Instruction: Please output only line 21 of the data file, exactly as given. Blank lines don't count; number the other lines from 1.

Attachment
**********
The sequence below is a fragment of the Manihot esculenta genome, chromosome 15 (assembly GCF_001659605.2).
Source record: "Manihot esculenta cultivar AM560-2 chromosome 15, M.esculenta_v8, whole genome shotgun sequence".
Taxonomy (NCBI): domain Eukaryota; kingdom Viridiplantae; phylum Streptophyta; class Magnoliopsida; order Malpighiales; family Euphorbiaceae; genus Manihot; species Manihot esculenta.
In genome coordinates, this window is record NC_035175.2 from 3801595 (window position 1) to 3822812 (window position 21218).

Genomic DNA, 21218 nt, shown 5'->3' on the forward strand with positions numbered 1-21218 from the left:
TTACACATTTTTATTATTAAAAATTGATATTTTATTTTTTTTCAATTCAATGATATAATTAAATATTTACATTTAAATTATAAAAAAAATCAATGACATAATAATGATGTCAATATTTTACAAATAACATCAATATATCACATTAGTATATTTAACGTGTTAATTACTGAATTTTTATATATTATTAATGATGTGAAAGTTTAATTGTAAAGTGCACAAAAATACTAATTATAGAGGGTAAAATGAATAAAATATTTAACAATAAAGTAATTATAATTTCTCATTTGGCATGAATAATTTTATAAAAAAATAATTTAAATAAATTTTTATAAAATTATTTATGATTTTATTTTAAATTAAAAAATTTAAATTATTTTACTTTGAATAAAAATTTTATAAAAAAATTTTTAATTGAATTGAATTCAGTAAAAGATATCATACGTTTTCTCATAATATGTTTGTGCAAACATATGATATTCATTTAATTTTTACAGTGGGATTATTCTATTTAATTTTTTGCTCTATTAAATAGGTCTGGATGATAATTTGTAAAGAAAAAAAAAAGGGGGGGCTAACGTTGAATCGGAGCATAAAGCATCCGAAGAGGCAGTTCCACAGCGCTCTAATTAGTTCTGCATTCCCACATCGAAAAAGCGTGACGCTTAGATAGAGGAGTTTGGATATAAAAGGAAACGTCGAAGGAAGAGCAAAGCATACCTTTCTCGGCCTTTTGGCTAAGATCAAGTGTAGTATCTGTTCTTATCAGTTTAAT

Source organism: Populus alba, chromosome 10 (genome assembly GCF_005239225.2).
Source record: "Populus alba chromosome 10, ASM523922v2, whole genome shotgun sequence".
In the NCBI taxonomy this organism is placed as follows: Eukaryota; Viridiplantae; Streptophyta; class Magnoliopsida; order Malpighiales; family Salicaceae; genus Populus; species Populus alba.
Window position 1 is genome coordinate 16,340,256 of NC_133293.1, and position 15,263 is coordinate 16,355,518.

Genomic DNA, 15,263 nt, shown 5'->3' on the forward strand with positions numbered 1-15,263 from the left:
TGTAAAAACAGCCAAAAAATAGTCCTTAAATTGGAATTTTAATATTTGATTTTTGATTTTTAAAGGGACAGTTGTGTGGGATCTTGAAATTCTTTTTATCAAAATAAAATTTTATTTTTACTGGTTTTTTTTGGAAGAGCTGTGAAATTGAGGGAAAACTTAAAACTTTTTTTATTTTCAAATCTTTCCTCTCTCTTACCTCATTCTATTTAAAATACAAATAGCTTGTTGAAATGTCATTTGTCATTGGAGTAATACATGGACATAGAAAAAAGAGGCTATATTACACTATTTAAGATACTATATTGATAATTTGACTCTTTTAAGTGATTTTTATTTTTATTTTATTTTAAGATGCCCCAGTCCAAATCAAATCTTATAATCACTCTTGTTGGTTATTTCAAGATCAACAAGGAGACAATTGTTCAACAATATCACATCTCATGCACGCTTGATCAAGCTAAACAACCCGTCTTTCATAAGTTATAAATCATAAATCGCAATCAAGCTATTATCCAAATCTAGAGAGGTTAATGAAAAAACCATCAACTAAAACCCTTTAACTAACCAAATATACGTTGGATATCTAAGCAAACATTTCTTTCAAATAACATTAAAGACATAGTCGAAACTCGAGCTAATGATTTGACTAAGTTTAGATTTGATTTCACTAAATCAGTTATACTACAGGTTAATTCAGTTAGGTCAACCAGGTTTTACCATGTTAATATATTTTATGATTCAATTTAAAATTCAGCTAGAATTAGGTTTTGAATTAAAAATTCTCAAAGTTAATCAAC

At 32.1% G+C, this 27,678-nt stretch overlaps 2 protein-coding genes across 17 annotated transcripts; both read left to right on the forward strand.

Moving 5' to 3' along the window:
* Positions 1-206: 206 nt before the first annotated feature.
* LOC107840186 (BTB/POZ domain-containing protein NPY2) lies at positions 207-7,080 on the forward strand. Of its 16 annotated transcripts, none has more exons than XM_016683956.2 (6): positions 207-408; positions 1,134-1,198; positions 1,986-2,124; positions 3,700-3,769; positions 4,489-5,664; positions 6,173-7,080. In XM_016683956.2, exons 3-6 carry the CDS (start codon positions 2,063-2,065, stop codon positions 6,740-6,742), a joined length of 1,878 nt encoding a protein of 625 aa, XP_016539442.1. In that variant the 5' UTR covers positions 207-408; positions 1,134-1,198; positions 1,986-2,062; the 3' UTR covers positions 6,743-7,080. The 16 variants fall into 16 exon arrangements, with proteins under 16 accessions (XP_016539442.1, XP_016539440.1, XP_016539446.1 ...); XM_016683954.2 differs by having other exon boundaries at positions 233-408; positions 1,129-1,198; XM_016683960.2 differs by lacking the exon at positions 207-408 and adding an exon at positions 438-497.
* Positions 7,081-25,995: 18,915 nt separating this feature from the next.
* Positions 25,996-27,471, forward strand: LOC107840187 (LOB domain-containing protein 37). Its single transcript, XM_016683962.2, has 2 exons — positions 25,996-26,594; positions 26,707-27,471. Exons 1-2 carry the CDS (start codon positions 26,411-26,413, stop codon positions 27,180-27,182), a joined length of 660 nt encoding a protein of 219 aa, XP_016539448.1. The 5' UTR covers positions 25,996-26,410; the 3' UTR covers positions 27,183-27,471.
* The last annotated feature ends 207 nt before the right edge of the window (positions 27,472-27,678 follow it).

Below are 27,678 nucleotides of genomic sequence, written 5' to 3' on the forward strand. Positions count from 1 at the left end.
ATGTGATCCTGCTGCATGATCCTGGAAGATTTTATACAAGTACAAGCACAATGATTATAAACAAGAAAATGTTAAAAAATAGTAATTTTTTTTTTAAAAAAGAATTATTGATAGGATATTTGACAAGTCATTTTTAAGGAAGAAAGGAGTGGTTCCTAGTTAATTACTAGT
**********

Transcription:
ATGTGATCCTGCTGCATGATCCTGGAAGATTTTATACAAGTACAAGCACAATGATTATAAACAAGAAAATGTTAAAAAATAGTAATTTTTTTTTTAAAAAAGAATTATTGATAGGATATTTGACAAGTCATTTTTAAGGAAGAAAGGAGTGGTTCCTAGTTAATTACTAGT